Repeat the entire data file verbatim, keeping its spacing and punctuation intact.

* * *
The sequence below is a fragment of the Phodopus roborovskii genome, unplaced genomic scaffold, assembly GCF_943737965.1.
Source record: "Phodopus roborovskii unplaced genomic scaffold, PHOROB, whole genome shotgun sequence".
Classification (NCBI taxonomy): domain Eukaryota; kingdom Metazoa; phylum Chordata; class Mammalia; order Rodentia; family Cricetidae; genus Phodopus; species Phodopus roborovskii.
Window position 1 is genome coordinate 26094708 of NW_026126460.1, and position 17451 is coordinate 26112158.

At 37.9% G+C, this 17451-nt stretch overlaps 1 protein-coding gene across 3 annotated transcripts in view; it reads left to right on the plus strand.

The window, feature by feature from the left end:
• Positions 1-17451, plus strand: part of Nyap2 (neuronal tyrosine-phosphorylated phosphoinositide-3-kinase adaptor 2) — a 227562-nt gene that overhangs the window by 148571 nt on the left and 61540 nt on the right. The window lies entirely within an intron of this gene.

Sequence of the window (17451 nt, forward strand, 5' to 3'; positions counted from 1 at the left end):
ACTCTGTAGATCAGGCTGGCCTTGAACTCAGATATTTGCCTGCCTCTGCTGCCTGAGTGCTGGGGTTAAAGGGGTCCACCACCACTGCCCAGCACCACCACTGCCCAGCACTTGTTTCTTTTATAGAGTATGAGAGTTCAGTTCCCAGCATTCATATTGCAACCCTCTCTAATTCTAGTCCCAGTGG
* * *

The sequence below is a fragment of the Phodopus roborovskii genome, unplaced genomic scaffold, assembly GCF_943737965.1.
Source record: "Phodopus roborovskii unplaced genomic scaffold, PHOROB, whole genome shotgun sequence".
Classification (NCBI taxonomy): domain Eukaryota; kingdom Metazoa; phylum Chordata; class Mammalia; order Rodentia; family Cricetidae; genus Phodopus; species Phodopus roborovskii.
Window position 1 is genome coordinate 26094708 of NW_026126460.1, and position 17451 is coordinate 26112158.

At 37.9% G+C, this 17451-nt stretch overlaps 1 protein-coding gene across 3 annotated transcripts in view; it reads left to right on the plus strand.

The window, feature by feature from the left end:
• Positions 1-17451, plus strand: part of Nyap2 (neuronal tyrosine-phosphorylated phosphoinositide-3-kinase adaptor 2) — a 227562-nt gene that overhangs the window by 148571 nt on the left and 61540 nt on the right. The window lies entirely within an intron of this gene.

Sequence of the window (17451 nt, forward strand, 5' to 3'; positions counted from 1 at the left end):
ACTCTGTAGATCAGGCTGGCCTTGAACTCAGATATTTGCCTGCCTCTGCTGCCTGAGTGCTGGGGTTAAAGGGGTCCACCACCACTGCCCAGCACCACCACTGCCCAGCACTTGTTTCTTTTATAGAGTATGAGAGTTCAGTTCCCAGCATTCATATTGCAACCCTCTCTAATTCTAGTCCCAGTGG